"The first is in micro-production. There is going to be a huge growth in micro-brewers, micro-bakers, micro-film-makers, micro-energy producers, micro-tailors, micro-software houses and so on who will deploy the internet and micro-production techniques to produce goods at prices as if they were mass-produced, but customised for individual tastes". If the small number of goods we produce are at mass-production prices, then our turnover and profit will be tiny. We could make a living through customisation, but that means charging a premium price. These are middle-class dilettante businesses that assume a lot of well-off buyers - i.e. our fellow artisans supporting their own lifestyles through a trust fund, share portfolio or property rents. The future looks like Mumford & Sons.

"The second is in human wellbeing. There will be vast growth in advising, coaching, caring, mentoring, doctoring, nursing, teaching and generally enhancing capabilities". While there is certainly a market for life-coaching, assisted navel-gazing and other indulgences, mass-market "human wellbeing" services are already being automated, where they aren't being de-professionalised, such as in teaching and nursing. The reality of Hutton's vision for most people will be an increase in low-paid jobs providing care for the elderly. The future for many smells of wee and boiled cabbage.

"The third is in addressing the globe's 'wicked issues'. There will be new forms of nutrition and carbon-efficient energy, along with economising with water, to meet the demands of a world population of 9 billion in 2050". These aren't new industries, merely the evolution of existing ones. For "nutrition" read agriculture and food processing. If you think this is about to produce a huge increase in employment, then you haven't been paying attention. At this point Hutton starts to spin giddily out control: "Space exploration will become crucial to find new minerals and energy sources. New forms of mining will allow exploration of the Earth's crust. The oceans will be farmed". Sweet, suffering asteroids - we're going to exploit space! I presume by farming the oceans he means harvesting those creatures, you know, fish.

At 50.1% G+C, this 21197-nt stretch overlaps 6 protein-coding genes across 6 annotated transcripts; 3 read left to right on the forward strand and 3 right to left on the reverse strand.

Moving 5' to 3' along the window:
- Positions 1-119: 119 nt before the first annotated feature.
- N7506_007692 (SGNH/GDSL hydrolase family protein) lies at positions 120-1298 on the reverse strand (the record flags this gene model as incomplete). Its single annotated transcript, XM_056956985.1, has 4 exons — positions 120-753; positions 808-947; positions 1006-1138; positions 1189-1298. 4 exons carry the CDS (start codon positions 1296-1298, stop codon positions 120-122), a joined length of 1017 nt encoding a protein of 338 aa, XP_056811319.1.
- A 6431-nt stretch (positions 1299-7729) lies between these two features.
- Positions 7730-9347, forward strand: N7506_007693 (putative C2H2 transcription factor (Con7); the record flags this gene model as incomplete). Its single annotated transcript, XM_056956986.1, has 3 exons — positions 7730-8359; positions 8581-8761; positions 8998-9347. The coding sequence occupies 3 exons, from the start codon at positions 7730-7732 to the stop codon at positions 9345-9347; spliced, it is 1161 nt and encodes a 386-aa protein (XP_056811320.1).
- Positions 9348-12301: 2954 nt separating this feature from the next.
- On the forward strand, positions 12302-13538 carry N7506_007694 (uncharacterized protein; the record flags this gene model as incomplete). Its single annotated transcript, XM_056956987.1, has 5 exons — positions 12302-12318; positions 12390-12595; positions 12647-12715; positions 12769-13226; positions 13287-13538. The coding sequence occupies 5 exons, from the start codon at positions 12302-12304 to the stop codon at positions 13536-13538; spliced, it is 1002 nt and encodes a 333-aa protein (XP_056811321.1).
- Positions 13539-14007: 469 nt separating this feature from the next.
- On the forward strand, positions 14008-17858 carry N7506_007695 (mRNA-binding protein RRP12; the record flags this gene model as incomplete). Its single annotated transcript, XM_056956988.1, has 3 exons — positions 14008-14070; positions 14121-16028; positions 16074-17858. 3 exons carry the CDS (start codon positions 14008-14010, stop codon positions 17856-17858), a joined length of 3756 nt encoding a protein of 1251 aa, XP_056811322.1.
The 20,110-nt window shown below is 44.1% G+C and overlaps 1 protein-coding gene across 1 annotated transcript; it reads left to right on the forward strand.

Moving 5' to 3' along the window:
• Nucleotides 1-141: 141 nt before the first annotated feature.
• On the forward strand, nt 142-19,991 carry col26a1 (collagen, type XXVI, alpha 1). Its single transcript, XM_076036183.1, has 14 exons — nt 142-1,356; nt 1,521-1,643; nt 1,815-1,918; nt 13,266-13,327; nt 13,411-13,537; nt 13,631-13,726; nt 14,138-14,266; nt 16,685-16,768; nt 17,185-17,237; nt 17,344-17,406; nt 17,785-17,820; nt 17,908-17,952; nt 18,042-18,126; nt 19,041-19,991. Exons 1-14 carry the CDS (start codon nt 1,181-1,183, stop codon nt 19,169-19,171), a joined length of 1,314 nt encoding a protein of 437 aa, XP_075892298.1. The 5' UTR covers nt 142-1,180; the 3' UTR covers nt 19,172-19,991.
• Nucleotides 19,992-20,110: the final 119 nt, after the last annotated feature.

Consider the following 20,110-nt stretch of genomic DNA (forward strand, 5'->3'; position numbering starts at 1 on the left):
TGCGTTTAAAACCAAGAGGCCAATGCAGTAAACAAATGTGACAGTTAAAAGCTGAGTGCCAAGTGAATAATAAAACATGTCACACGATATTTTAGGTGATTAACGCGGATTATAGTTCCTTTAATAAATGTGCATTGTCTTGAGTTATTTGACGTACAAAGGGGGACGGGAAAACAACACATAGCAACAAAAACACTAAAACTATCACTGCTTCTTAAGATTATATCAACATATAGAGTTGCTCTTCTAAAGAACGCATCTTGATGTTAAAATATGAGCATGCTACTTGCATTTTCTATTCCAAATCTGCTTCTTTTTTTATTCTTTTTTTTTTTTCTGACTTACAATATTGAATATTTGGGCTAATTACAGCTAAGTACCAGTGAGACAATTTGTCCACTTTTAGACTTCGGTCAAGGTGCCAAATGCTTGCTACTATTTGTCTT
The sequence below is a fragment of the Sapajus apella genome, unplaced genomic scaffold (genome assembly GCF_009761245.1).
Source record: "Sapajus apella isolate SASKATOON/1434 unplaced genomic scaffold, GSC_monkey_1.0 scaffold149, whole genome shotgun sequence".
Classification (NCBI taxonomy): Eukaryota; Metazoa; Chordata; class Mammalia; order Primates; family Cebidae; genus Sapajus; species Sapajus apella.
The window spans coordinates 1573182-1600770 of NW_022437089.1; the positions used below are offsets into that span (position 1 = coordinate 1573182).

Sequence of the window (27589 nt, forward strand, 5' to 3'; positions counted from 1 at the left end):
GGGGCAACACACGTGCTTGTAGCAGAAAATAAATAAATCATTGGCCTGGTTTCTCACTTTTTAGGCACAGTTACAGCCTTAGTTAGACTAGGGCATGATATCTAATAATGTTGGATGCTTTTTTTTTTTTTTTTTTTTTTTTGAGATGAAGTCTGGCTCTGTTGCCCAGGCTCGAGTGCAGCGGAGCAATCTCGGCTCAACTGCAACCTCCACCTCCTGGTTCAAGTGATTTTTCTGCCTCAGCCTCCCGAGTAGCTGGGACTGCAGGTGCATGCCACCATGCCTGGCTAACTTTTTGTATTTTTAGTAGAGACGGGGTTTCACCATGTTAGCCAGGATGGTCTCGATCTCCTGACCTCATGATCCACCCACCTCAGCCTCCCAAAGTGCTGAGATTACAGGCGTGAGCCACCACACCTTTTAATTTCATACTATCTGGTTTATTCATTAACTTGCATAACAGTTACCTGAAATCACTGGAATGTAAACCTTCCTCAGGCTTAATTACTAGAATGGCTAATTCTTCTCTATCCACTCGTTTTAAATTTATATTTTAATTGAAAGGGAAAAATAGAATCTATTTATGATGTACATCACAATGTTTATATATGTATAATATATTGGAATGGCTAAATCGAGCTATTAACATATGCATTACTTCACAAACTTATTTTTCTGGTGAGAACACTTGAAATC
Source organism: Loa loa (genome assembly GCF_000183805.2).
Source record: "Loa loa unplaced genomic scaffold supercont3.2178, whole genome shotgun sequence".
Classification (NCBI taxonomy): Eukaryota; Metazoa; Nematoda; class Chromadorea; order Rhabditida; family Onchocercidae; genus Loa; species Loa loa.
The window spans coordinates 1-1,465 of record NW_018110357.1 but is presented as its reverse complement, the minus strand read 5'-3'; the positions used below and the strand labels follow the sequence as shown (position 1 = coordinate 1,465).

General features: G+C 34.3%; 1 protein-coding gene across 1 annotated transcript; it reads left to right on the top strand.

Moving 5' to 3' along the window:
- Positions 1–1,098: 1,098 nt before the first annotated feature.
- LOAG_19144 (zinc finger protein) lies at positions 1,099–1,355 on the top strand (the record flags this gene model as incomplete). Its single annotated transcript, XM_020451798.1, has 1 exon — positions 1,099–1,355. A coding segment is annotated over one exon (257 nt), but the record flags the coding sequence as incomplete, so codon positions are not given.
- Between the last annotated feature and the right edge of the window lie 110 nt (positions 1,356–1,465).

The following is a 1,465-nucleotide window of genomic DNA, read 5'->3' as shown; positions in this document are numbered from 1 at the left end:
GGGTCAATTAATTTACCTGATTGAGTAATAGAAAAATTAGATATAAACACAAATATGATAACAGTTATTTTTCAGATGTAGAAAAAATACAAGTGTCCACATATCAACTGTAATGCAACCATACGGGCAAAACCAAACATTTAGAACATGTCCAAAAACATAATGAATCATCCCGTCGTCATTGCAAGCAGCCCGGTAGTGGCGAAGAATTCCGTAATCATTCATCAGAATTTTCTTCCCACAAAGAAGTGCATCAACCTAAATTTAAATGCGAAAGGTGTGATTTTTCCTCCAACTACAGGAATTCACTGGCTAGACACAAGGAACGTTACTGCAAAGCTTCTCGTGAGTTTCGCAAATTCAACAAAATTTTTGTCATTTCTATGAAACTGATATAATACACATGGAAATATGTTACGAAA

"And fourthly, digital and big data management will foster whole new industries – personalised journalism, social media, cyber-security, information selection, software, computer science and digital clutter removal". This is techno-nonsense that could do with some serious "clutter removal". Personalised journalism is just a euphemism for targeted advertising. It doesn't mean you get Jon Pilger or Peter Hitchens to give you their undivided attention for a day. It will not produce any more jobs, beyond the unpaid artisan-microblogger. While it is true that techno-bollix like big data will be used to create supernumerary, rent-extracting roles, these will just displace similar roles based on older bollix, like PR. Parkinson's law operates at the aggregate as well as the individual level.

I can't be too harsh on Will Hutton. Though he is trying to keep his spirits up with the power of positive thinking, he does at least recognise the reality of the transformation we're going through, the current absence of any "double movement" to protect society from its effects, and the ideological role of neoliberalism in ruling out the possibility of resistance.

He concludes: "Britain will need the open innovation structures, financing mechanisms and social support institutions to capitalise on the opportunities quickly, rather than be overwhelmed by the risks". The problem is that these very mechanisms and institutions are currently being reengineered to preserve the interests of the few in the face of the incoming tide. Translated into plain English, education ("open innovation structures") is being forced to readopt its traditional role as a class filter rather than a talent amplifier; The City ("financing mechanisms") is determined to restore the ancien regime under which the interests of society are subservient to the interests of Money Capital; and the welfare state ("social support institutions") is being picked apart and the profitable bits handed over to Big Capital.